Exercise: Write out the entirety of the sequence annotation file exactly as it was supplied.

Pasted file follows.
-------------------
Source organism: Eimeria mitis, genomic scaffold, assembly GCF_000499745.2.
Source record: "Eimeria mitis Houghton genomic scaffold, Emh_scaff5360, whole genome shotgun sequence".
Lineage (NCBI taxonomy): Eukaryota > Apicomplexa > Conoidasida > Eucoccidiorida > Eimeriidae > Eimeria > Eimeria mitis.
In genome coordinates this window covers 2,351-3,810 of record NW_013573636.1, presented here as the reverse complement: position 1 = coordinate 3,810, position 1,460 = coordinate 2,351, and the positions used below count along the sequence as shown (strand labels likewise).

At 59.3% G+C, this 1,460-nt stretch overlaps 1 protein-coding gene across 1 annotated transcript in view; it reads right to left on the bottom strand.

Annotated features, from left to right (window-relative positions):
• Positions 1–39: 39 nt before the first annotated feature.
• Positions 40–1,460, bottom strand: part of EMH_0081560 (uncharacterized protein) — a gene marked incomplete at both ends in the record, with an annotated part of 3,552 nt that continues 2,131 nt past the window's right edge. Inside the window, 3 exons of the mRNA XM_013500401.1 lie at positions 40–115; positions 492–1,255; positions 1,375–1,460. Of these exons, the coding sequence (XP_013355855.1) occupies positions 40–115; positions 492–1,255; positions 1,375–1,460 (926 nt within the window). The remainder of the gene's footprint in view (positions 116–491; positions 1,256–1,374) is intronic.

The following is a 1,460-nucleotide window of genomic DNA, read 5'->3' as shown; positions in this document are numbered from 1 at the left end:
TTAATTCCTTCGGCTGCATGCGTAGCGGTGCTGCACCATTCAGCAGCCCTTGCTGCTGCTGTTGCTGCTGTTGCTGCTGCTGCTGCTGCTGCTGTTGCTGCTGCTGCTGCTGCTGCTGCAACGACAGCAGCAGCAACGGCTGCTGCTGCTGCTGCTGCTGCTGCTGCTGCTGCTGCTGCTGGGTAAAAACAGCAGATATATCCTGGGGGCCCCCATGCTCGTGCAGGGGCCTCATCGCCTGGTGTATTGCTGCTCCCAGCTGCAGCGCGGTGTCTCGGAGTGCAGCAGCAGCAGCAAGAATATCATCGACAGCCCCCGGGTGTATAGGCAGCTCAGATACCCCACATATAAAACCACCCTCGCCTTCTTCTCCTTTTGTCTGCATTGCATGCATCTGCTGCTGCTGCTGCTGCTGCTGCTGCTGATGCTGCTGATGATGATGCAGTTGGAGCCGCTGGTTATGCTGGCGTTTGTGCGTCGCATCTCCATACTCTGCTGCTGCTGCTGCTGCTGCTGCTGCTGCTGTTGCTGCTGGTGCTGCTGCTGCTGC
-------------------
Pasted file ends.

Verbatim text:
Source organism: Eimeria mitis, genomic scaffold, assembly GCF_000499745.2.
Source record: "Eimeria mitis Houghton genomic scaffold, Emh_scaff5360, whole genome shotgun sequence".
Lineage (NCBI taxonomy): Eukaryota > Apicomplexa > Conoidasida > Eucoccidiorida > Eimeriidae > Eimeria > Eimeria mitis.
In genome coordinates this window covers 2,351-3,810 of record NW_013573636.1, presented here as the reverse complement: position 1 = coordinate 3,810, position 1,460 = coordinate 2,351, and the positions used below count along the sequence as shown (strand labels likewise).

At 59.3% G+C, this 1,460-nt stretch overlaps 1 protein-coding gene across 1 annotated transcript in view; it reads right to left on the bottom strand.

Annotated features, from left to right (window-relative positions):
• Positions 1–39: 39 nt before the first annotated feature.
• Positions 40–1,460, bottom strand: part of EMH_0081560 (uncharacterized protein) — a gene marked incomplete at both ends in the record, with an annotated part of 3,552 nt that continues 2,131 nt past the window's right edge. Inside the window, 3 exons of the mRNA XM_013500401.1 lie at positions 40–115; positions 492–1,255; positions 1,375–1,460. Of these exons, the coding sequence (XP_013355855.1) occupies positions 40–115; positions 492–1,255; positions 1,375–1,460 (926 nt within the window). The remainder of the gene's footprint in view (positions 116–491; positions 1,256–1,374) is intronic.

The following is a 1,460-nucleotide window of genomic DNA, read 5'->3' as shown; positions in this document are numbered from 1 at the left end:
TTAATTCCTTCGGCTGCATGCGTAGCGGTGCTGCACCATTCAGCAGCCCTTGCTGCTGCTGTTGCTGCTGTTGCTGCTGCTGCTGCTGCTGCTGTTGCTGCTGCTGCTGCTGCTGCTGCAACGACAGCAGCAGCAACGGCTGCTGCTGCTGCTGCTGCTGCTGCTGCTGCTGCTGCTGCTGGGTAAAAACAGCAGATATATCCTGGGGGCCCCCATGCTCGTGCAGGGGCCTCATCGCCTGGTGTATTGCTGCTCCCAGCTGCAGCGCGGTGTCTCGGAGTGCAGCAGCAGCAGCAAGAATATCATCGACAGCCCCCGGGTGTATAGGCAGCTCAGATACCCCACATATAAAACCACCCTCGCCTTCTTCTCCTTTTGTCTGCATTGCATGCATCTGCTGCTGCTGCTGCTGCTGCTGCTGCTGATGCTGCTGATGATGATGCAGTTGGAGCCGCTGGTTATGCTGGCGTTTGTGCGTCGCATCTCCATACTCTGCTGCTGCTGCTGCTGCTGCTGCTGCTGCTGTTGCTGCTGGTGCTGCTGCTGCTGC